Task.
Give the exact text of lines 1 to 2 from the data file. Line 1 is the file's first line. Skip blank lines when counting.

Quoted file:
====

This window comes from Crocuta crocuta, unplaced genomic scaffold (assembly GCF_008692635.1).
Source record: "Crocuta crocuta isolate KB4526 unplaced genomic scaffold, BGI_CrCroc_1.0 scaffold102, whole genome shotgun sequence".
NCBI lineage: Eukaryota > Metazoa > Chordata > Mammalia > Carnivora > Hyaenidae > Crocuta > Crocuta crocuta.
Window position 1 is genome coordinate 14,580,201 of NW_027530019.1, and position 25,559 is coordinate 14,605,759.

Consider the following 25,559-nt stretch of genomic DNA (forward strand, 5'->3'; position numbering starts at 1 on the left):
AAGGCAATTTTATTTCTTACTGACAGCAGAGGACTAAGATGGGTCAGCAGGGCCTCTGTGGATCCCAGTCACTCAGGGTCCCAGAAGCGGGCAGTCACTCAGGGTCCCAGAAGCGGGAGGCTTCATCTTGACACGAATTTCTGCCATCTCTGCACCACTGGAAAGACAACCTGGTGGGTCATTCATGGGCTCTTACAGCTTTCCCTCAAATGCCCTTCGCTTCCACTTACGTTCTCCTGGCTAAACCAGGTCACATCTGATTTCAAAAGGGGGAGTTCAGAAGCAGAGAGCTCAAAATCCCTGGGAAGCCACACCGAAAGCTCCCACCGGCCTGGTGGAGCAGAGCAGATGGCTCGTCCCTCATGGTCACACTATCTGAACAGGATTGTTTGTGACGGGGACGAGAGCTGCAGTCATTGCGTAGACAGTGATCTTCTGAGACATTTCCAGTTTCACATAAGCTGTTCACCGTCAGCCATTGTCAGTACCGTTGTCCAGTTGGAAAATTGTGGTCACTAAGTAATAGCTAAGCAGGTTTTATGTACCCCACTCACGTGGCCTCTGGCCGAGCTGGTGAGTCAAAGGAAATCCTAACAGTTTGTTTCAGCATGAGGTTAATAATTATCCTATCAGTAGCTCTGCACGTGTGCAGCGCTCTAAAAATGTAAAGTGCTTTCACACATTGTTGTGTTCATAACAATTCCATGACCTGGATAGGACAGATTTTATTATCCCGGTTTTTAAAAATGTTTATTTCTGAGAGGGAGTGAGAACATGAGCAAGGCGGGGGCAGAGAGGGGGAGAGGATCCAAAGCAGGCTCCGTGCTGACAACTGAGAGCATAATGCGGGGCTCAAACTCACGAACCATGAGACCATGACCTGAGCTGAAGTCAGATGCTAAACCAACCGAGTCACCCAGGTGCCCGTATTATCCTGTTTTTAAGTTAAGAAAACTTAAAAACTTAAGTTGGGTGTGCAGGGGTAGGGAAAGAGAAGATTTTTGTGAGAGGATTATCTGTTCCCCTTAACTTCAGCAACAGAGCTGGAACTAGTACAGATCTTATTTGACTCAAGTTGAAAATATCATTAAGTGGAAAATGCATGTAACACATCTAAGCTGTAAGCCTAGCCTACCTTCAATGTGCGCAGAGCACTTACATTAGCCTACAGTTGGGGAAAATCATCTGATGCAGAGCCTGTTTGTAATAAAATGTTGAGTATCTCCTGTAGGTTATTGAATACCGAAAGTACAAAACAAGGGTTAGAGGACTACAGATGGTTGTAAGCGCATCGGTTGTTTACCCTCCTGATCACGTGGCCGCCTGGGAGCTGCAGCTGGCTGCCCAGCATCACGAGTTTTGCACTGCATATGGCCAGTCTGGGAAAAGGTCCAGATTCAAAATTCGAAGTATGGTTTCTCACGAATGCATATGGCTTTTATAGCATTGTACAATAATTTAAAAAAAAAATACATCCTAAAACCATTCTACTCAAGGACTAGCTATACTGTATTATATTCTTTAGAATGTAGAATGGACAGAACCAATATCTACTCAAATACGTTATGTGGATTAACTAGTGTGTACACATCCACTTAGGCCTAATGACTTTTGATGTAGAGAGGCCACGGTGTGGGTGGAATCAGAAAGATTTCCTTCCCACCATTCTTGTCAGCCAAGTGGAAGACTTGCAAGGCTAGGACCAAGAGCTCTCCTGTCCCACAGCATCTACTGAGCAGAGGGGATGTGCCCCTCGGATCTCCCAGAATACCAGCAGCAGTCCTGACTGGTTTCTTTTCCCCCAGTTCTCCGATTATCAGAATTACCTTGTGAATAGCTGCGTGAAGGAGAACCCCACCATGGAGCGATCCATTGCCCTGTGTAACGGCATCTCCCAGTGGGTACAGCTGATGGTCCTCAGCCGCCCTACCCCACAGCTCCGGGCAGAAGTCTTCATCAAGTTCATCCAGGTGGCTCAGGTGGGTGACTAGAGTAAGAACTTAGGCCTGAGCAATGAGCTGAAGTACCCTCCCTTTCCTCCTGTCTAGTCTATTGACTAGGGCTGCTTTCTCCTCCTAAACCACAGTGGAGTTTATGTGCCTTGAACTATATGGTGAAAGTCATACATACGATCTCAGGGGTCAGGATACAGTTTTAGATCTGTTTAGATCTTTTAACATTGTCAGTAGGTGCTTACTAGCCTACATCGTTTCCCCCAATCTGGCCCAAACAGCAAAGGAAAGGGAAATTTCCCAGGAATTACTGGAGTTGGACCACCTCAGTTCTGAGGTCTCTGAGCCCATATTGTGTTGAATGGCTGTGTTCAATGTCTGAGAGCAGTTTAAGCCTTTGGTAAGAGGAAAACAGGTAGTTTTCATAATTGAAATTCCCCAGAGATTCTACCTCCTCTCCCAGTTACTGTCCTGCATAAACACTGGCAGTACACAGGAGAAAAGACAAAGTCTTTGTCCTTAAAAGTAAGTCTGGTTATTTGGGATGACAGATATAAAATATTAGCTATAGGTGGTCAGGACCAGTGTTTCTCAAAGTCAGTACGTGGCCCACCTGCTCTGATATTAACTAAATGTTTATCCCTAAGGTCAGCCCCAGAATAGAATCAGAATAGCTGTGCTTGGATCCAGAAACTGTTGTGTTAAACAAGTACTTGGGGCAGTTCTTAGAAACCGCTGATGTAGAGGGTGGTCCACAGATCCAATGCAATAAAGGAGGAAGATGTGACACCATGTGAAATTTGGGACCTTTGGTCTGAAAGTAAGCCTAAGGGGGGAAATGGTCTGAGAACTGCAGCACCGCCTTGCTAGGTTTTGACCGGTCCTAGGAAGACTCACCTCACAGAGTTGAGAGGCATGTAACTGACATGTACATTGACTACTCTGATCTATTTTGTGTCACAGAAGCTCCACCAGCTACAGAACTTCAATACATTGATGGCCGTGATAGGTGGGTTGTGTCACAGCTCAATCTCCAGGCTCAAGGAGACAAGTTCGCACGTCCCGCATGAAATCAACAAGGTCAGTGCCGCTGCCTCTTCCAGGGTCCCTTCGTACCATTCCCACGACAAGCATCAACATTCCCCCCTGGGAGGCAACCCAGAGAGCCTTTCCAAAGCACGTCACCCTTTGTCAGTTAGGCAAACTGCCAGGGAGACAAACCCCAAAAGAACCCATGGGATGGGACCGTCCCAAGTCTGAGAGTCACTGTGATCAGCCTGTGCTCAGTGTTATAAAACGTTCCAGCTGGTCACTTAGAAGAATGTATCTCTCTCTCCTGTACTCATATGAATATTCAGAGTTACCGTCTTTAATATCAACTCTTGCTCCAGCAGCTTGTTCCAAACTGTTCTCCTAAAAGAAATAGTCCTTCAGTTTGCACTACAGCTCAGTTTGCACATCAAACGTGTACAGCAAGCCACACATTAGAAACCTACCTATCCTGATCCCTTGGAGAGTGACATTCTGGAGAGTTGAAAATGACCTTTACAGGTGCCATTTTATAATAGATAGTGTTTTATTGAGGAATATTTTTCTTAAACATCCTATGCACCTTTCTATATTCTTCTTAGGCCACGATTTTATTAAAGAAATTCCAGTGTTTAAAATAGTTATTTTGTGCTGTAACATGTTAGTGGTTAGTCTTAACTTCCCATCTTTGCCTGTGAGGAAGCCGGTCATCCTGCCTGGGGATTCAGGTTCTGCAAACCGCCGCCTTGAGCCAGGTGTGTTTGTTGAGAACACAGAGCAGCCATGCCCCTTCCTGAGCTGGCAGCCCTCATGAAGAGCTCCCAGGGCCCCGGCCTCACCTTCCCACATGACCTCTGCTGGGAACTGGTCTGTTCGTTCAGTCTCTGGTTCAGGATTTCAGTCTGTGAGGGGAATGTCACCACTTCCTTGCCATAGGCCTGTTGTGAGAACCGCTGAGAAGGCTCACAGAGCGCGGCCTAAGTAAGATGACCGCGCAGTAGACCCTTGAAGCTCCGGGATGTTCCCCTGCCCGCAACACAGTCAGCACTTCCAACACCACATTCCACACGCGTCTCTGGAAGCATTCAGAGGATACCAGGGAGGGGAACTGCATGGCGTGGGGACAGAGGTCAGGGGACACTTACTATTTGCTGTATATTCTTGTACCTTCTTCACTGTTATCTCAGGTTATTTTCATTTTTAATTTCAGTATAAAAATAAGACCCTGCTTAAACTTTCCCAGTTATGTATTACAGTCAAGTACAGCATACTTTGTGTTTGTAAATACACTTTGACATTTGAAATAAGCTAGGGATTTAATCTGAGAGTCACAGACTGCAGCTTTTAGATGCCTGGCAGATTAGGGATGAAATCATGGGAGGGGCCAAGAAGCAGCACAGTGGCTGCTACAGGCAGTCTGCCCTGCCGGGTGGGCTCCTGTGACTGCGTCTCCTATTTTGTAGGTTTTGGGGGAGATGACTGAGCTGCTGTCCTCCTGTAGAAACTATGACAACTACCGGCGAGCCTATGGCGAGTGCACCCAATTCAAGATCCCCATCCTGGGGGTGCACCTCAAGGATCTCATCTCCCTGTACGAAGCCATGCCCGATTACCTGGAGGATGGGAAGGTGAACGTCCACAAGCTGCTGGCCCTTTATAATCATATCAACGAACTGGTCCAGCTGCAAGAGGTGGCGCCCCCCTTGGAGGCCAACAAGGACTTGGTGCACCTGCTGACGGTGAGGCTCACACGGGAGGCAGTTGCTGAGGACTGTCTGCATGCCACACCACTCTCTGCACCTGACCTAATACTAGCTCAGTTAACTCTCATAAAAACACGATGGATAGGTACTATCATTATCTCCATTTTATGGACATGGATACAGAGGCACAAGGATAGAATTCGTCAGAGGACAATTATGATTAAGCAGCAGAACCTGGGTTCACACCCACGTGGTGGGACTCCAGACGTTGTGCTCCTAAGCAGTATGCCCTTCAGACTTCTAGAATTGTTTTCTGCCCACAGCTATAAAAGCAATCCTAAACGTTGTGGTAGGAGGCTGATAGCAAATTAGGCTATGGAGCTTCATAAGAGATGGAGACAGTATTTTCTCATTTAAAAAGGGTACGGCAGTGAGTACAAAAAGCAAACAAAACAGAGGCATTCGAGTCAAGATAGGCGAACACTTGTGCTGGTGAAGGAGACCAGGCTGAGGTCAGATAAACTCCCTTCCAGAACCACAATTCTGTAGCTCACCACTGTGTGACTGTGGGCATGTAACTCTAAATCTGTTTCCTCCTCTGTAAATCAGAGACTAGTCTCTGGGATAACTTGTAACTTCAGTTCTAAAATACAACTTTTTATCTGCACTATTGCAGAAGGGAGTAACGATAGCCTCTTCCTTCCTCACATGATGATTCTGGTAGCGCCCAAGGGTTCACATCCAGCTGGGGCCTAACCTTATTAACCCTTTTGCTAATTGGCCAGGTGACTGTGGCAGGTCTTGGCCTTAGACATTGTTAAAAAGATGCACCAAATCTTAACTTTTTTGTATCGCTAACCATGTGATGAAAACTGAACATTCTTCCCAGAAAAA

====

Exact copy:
This window comes from Crocuta crocuta, unplaced genomic scaffold (assembly GCF_008692635.1).
Source record: "Crocuta crocuta isolate KB4526 unplaced genomic scaffold, BGI_CrCroc_1.0 scaffold102, whole genome shotgun sequence".